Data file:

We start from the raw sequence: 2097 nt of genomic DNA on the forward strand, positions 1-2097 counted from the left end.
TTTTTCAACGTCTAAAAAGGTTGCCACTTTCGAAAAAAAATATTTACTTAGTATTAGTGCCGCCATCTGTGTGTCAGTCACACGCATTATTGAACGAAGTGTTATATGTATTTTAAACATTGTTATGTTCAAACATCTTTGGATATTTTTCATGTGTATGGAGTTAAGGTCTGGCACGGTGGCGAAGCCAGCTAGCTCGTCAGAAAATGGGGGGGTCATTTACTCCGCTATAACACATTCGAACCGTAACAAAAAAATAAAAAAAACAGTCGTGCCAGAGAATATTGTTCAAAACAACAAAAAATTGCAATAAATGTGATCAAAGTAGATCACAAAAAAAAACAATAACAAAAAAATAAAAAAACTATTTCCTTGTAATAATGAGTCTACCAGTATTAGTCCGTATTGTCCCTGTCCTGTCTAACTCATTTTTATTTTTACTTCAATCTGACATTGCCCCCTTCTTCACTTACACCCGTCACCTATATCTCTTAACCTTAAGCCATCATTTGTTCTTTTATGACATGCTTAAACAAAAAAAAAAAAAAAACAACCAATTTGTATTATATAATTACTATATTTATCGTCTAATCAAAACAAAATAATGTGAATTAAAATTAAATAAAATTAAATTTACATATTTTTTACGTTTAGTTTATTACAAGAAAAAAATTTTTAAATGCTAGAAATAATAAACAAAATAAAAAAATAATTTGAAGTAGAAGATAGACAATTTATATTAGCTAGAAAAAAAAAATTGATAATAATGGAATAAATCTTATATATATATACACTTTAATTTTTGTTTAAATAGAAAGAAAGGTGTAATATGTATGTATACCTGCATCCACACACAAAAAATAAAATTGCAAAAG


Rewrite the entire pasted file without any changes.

We start from the raw sequence: 2097 nt of genomic DNA on the forward strand, positions 1-2097 counted from the left end.
TTTTTCAACGTCTAAAAAGGTTGCCACTTTCGAAAAAAAATATTTACTTAGTATTAGTGCCGCCATCTGTGTGTCAGTCACACGCATTATTGAACGAAGTGTTATATGTATTTTAAACATTGTTATGTTCAAACATCTTTGGATATTTTTCATGTGTATGGAGTTAAGGTCTGGCACGGTGGCGAAGCCAGCTAGCTCGTCAGAAAATGGGGGGGTCATTTACTCCGCTATAACACATTCGAACCGTAACAAAAAAATAAAAAAAACAGTCGTGCCAGAGAATATTGTTCAAAACAACAAAAAATTGCAATAAATGTGATCAAAGTAGATCACAAAAAAAAACAATAACAAAAAAATAAAAAAACTATTTCCTTGTAATAATGAGTCTACCAGTATTAGTCCGTATTGTCCCTGTCCTGTCTAACTCATTTTTATTTTTACTTCAATCTGACATTGCCCCCTTCTTCACTTACACCCGTCACCTATATCTCTTAACCTTAAGCCATCATTTGTTCTTTTATGACATGCTTAAACAAAAAAAAAAAAAAAACAACCAATTTGTATTATATAATTACTATATTTATCGTCTAATCAAAACAAAATAATGTGAATTAAAATTAAATAAAATTAAATTTACATATTTTTTACGTTTAGTTTATTACAAGAAAAAAATTTTTAAATGCTAGAAATAATAAACAAAATAAAAAAATAATTTGAAGTAGAAGATAGACAATTTATATTAGCTAGAAAAAAAAAATTGATAATAATGGAATAAATCTTATATATATATACACTTTAATTTTTGTTTAAATAGAAAGAAAGGTGTAATATGTATGTATACCTGCATCCACACACAAAAAATAAAATTGCAAAAG